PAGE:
I bought a condo town home in Scarborough in 1997, about a year after it construction was completed. It had a rough in basement bathroom which I recently decided to complete. The city tells me no permit was issued. Is it possible the rough in was included in the construction permit? In which case why would the city not know? Otherwise, it looks like I will have to rip up the concrete floor which I would rather avoid. Can anyone help please?
Hi there, i am confused from your question, but let explain you in general. The city always gives permit for any changes and remodeling in your house. The permit is base on your construction plan if you have built washroom and kitchen for sure you need plumbing permit . But most of the houses they have some existing roughing if the basement is finished or not finished but we have change the existing plumbing because you have new remodeling so we need plumbing inspection from the city. I hope you got your answer you call Mipa plumbing anytime for more information 4377767351
Hi there for sure you need permit fom city rough in and finish for plumbing when you did the construction if you ask city for permit in this case you need just for the finish any way for more info 647 7053087 call me any time .Thanks
The wording on your question is a little unclear. It sounds like you are the first owner after construction was completed so nobody else would have installed the rough-in.
Plumbing inspections are normally completed at the rough-in stage. You as a homeowner can obtain full information on the original permit (drawings, inspection reports, etc.) to see if the rough-in was indicated and passed in the original construction.
Finishing the bathroom would require development, building, plumbing & electrical permits.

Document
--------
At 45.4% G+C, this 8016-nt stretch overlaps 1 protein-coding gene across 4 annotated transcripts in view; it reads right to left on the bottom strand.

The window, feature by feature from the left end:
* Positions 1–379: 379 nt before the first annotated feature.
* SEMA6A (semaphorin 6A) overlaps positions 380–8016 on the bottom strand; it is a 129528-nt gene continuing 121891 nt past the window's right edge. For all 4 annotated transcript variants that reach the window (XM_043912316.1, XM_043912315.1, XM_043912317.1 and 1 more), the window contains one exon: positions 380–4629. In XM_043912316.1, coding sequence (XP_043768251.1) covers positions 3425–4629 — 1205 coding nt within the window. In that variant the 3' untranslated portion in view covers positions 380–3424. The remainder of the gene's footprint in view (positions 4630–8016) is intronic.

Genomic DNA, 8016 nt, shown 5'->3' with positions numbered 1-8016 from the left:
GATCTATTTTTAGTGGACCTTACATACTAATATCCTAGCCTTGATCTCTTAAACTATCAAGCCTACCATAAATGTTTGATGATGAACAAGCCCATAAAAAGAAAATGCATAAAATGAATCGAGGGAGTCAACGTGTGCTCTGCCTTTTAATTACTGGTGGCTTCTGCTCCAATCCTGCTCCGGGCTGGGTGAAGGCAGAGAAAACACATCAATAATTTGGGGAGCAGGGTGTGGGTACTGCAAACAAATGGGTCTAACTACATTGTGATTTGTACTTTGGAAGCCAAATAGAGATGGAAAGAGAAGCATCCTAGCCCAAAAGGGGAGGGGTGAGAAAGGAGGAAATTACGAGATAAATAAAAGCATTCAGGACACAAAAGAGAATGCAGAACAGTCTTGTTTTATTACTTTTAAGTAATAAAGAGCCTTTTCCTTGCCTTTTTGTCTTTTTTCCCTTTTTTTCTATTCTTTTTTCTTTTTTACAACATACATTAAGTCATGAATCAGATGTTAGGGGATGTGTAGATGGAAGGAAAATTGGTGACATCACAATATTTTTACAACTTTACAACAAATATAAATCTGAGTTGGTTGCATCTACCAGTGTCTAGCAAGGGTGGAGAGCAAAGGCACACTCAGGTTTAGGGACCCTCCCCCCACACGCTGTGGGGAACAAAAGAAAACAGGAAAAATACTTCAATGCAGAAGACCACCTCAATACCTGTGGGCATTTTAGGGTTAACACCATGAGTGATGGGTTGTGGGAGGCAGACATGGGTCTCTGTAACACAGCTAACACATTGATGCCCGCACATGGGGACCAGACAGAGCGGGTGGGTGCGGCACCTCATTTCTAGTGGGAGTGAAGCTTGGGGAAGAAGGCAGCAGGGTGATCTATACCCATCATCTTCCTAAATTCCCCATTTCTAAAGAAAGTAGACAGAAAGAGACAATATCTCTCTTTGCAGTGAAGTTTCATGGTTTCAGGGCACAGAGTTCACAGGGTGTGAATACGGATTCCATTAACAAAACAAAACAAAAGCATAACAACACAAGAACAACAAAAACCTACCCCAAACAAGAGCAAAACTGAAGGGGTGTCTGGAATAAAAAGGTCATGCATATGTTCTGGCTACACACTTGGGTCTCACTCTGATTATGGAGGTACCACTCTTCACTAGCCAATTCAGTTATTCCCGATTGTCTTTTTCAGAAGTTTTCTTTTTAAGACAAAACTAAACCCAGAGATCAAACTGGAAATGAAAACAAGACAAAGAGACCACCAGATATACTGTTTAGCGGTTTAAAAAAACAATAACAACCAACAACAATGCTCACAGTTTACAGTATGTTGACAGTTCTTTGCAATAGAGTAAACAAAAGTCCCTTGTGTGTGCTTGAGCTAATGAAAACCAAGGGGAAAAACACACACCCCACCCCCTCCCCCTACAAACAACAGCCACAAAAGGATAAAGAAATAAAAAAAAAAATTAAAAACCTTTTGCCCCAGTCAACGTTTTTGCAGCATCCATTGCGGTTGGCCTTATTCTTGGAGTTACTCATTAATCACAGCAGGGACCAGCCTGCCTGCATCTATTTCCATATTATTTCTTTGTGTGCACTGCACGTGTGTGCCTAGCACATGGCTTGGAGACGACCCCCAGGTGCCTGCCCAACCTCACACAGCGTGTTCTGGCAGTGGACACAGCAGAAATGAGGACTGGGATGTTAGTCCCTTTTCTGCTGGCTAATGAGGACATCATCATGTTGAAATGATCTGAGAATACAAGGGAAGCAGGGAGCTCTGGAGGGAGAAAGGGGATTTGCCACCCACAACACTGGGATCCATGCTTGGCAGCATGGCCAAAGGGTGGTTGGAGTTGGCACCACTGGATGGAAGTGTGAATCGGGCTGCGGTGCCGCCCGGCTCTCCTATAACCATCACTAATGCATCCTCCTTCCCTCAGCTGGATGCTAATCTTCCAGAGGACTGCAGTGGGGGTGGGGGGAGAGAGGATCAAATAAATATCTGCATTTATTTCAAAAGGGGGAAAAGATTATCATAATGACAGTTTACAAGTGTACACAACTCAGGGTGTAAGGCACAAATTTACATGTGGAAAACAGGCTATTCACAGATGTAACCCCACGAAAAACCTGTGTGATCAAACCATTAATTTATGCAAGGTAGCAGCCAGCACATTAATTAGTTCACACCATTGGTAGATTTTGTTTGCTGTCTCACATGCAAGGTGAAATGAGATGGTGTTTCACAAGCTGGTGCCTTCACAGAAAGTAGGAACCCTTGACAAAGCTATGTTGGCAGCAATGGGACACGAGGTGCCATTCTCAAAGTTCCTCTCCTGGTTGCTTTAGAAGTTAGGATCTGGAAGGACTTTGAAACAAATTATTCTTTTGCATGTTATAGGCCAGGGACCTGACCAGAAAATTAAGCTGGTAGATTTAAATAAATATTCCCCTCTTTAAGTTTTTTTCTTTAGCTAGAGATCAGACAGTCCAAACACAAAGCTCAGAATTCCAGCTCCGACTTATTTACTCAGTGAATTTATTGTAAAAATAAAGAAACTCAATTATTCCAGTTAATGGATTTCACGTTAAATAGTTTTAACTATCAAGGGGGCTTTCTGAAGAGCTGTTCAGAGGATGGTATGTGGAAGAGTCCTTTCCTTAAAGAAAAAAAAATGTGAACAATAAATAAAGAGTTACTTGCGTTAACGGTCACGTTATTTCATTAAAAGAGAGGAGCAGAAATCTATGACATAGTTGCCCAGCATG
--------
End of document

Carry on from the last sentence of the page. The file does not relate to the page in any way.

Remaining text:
Don't know why you think you might have to break up the concrete floor; should only be required if there are Code errors in the plumbing (i.e. plumbing vent or connected to storm system). Buried drain lines can always be viewed by camera.
This unfortunately sounds like a very common case. Basically if you can some how find out
if this rough in was included ( just even in some brief notes) on the original Building Permit Application you will be in the clear.
The more bathrooms you have in a home dictates the end cost of your building permit, so unfortunately this is why many bathrooms are slipped in after the final inspection has been done. If you cannot verify
this in your original permit , you will have to cut the floor and expose the pipes for inspection. If you sell your home in the future and there is a issue with this bathroom
you will be liable if no permit was issued.
You have to verify if this rough in was included in the city permit drawings that been submitted by the builder from the first time which i doubt and it might be too hard to find out. Also in most cases you have to move the current rough in to accommodate the existing condition. You might need to apply for a permit to get this job done as long as you need to build the washroom. It's not complicated as you might imagine
Thanks for your replies. It looks like a trip to the planning department would be a good move at this stage.
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